Idyll and Utopia 


October 8–9, 2021
Friday – Saturday
Deineka Weite

Reproduction of painting Expanse by Alexander Deineka

SPUTNIK / Alamy Stock Foto

Idyll and utopia both refer to depictions of the satisfaction of needs in a temporal and spatial displacement. The idyll typically portrays a simple, peaceful natural state, often projected into a reconciled past on a small scale; by contrast, the “non-place” of the large-scale utopian society has often been located in a spatial distance from existing society, often looking into a possible future. We are interested in the literary, historical, political, and religious traditions of idyll and utopia, as well as in their contemporary forms and meaning. Our interdisciplinary graduate student conference will be concerned with these characteristics, commonalities and differences throughout the centuries.

Friday, October 8th 
9:00am (EST) Welcome and Introductory Remarks 

Panel 1: Utopia and Idyll in Critical Theory 
(Moderator: Barbara Nagel, Princeton)

9:30-11:00am Viewing Time

11:00-11:45 Discussion 1: Philosophical Perspectives on Idyll and Utopia
•    Lea Fink (Berlin): Utopia and Remembrance Prospective Anticipation and Retrospective ‘Eingedenken’ in Bloch’s and Benjamin’s Philosophy
•    Haziran Zeller (Kiel): Bloch, Adorno and the Nexus of the Whole

11:45-12:30pm Discussion 2: Utopia and Idyll in Literature and Critical Theory
•    Gesa Jessen (Berlin): Small Town Glory. Adorno reads Mörike
•    Vojin Saša Vukadinović (Berlin): To Begin Anew: Utopia as a Violent Anti-Idyll in Monique Wittig’s Les Guérillères (1969)

12:30-1:30pm Lunch/Dinner


1:30-3pm Keynote: Dr. Caroline Edwards (Birkbeck, University of London)

(Respondent: Devin Fore, Princeton)

Idyll & Utopia in the Era of Ecocatastrophe: Elemental Utopian Becomings

This lecture will consider how the image of utopia is being reformulated in our contemporary moment of ecocatastrophe. In recent years, scholars have advocated a process-oriented approach to conceptualising the utopian impulse, as differentiated from the literary genre of utopia understood as imagining (more) perfect worlds in other times and places. However, the posthuman and nonhuman dimensions of utopian becoming have been overlooked in recent utopian theory; at a time when we urgently need to galvanise our readings of hopeful post-anthropocentric perspectives.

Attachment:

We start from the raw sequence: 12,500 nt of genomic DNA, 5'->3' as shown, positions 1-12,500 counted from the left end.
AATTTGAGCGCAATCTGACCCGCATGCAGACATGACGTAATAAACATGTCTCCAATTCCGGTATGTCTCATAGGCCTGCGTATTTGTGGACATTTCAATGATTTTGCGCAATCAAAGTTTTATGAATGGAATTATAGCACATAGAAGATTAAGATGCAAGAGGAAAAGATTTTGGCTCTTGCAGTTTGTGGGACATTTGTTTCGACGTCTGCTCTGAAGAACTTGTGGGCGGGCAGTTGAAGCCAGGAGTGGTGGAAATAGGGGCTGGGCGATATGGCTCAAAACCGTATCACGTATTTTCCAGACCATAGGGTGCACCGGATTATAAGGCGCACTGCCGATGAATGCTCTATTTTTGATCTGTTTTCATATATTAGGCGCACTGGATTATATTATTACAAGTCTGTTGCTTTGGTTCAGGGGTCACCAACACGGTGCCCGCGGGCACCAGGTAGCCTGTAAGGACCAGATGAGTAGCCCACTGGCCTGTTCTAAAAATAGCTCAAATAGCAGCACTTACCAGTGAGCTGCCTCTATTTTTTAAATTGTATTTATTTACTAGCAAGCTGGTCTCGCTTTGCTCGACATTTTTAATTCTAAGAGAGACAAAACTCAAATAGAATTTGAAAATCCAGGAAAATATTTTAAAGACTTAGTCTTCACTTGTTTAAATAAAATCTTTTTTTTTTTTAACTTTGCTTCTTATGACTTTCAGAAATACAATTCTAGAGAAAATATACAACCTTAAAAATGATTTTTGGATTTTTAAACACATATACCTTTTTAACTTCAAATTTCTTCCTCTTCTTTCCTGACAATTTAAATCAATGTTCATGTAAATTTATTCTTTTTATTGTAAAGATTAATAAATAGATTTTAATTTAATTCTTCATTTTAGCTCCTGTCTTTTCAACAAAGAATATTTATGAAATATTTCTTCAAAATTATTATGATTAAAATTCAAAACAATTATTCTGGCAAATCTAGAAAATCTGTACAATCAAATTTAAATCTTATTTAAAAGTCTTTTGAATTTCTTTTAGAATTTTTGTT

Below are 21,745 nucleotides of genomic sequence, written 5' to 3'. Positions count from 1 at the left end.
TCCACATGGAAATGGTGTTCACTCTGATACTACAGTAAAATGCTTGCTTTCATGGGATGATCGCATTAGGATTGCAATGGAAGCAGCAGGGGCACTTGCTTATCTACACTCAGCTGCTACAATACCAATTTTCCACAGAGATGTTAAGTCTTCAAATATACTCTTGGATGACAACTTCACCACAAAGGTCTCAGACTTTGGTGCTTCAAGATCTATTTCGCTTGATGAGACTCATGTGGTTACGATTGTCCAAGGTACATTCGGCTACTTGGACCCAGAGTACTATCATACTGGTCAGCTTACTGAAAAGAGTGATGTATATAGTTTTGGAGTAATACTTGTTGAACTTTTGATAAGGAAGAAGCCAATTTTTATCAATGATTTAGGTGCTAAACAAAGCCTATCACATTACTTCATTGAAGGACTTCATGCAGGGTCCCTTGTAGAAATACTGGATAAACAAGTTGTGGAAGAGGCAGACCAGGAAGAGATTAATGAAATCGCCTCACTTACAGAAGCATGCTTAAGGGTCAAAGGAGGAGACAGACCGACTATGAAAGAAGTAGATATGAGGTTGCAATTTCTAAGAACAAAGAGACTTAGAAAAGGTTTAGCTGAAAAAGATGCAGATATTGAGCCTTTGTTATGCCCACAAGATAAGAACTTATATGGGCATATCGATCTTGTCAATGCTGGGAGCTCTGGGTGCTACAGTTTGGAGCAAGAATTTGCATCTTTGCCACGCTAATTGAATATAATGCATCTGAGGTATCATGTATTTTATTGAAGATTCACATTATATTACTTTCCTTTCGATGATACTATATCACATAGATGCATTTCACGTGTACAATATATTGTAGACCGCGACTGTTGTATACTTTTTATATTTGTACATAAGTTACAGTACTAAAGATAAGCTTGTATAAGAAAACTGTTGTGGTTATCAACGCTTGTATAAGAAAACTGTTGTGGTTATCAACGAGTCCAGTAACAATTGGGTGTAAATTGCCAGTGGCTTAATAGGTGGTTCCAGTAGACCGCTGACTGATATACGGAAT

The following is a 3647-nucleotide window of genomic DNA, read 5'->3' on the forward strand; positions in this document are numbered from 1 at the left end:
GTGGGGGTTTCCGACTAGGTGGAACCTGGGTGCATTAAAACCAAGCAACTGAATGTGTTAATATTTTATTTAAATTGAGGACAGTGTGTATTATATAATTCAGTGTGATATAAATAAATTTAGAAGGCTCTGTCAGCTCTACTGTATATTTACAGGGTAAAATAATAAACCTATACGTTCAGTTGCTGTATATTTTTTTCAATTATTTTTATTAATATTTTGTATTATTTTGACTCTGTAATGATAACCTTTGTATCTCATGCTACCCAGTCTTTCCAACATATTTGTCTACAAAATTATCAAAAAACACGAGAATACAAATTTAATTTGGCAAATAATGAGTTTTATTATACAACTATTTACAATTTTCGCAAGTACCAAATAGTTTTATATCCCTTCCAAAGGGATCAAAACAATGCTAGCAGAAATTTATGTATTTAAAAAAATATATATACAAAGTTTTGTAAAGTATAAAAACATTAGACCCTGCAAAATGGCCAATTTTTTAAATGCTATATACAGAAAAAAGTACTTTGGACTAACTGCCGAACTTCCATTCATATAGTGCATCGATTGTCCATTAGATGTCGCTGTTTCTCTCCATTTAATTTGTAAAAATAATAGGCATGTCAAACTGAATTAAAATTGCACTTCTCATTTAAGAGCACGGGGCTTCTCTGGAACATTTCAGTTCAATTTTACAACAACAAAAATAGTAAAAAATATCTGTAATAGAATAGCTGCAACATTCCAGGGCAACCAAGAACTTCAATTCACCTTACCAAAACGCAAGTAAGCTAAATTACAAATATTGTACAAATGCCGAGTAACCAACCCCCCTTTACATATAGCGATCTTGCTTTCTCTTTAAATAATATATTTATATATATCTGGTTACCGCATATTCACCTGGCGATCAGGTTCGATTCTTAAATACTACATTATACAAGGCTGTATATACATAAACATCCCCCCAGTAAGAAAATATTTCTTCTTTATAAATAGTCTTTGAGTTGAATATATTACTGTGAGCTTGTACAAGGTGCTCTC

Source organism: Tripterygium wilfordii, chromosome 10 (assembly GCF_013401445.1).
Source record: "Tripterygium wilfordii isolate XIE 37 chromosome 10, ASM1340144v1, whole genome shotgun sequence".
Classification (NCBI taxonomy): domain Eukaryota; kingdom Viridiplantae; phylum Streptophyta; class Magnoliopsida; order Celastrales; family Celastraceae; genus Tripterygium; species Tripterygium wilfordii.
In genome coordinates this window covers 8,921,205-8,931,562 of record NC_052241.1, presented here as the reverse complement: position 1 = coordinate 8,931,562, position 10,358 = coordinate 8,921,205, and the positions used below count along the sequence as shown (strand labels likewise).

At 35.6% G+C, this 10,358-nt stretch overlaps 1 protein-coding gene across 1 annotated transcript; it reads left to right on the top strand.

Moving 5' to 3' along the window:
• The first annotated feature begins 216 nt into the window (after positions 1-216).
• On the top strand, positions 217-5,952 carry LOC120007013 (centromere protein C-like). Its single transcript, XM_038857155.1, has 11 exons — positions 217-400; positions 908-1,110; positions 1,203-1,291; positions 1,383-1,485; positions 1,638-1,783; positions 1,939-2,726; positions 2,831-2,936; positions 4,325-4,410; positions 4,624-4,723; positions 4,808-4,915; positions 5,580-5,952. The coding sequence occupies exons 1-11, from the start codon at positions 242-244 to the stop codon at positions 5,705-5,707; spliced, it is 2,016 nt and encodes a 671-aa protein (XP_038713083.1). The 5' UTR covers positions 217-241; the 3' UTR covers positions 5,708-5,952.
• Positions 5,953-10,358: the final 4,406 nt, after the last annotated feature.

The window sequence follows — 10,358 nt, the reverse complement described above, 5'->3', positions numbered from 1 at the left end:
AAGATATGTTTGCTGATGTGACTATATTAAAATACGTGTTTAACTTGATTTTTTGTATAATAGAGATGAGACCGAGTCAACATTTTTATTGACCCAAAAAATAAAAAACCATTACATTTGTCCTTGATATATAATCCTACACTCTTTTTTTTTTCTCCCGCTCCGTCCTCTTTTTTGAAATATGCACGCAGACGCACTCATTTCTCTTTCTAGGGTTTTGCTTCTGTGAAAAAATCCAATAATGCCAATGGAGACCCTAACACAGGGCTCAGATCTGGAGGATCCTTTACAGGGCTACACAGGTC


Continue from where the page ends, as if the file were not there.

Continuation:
This talk will consider what an elemental analysis of nonhuman agents such as the lithic and the mycological adds to our understanding of contemporary utopian becomings. I argue that an elemental analysis of utopian becoming reveals the residual lingering of older utopian genres and modes, alongside new materialist interventions into environmental, infrastructural, and ecological entanglements. Drawing on Ernst Bloch’s theorisation of the hope principle, I will consider productive examples of what I call “elemental non-contemporaneity” within contemporary fiction, TV series, multimedia artworks, installations, and queer and black utopian theory.

Dr. Caroline Edwards 

Zoom Video of Keynote October 8th


Saturday, October 9th 

Panel 2: Historical & Literary Figurations of Idyll and Utopia 
(Moderator: Johannes Wankhammer, Princeton)

8:30-10:00am (EST) Viewing Time

10:00-10:45am Discussion1: Historical Perspectives
•    Hanna Zoe Trauer (Berlin): Between Heaven and the Holy Land: Utopia in Medieval Jewish Imagination
•    Patrick Rummel (Marburg): A ‘Global Utopia’? – Greater Britain, Victorian Empire Federalists, and the ‘Idyll’ of Ancient Greek Colonization

11:00-11:45am Discussion 2: Literary Figurations
•    Marie Helen Klaiber (Berlin): The Critical and Political Potential of the Poetic Idyll in a Selection of Poems by Martin Opitz
•    Benjamin Heller (Yale): Arcadia in German Realism - Pastoral Tradition in Wilhelm Raabe’s Stopfkuchen

11.45 - 12.45 Lunch/Dinner Break

Panel 3: Utopia and Idyll Today 
(Moderator: Konstantin Haensch, Princeton)

12:45-1:30pm Viewing Time 

1:30-3:00pm Discussion & Outlook

•    Michael Navratil (Stuttgart): Nine-Eleven in Utopia. Creative Capitalism as Idyll and Virtual Catastrophes in Leif Randt’s Schimmernder Dunst über CobyCounty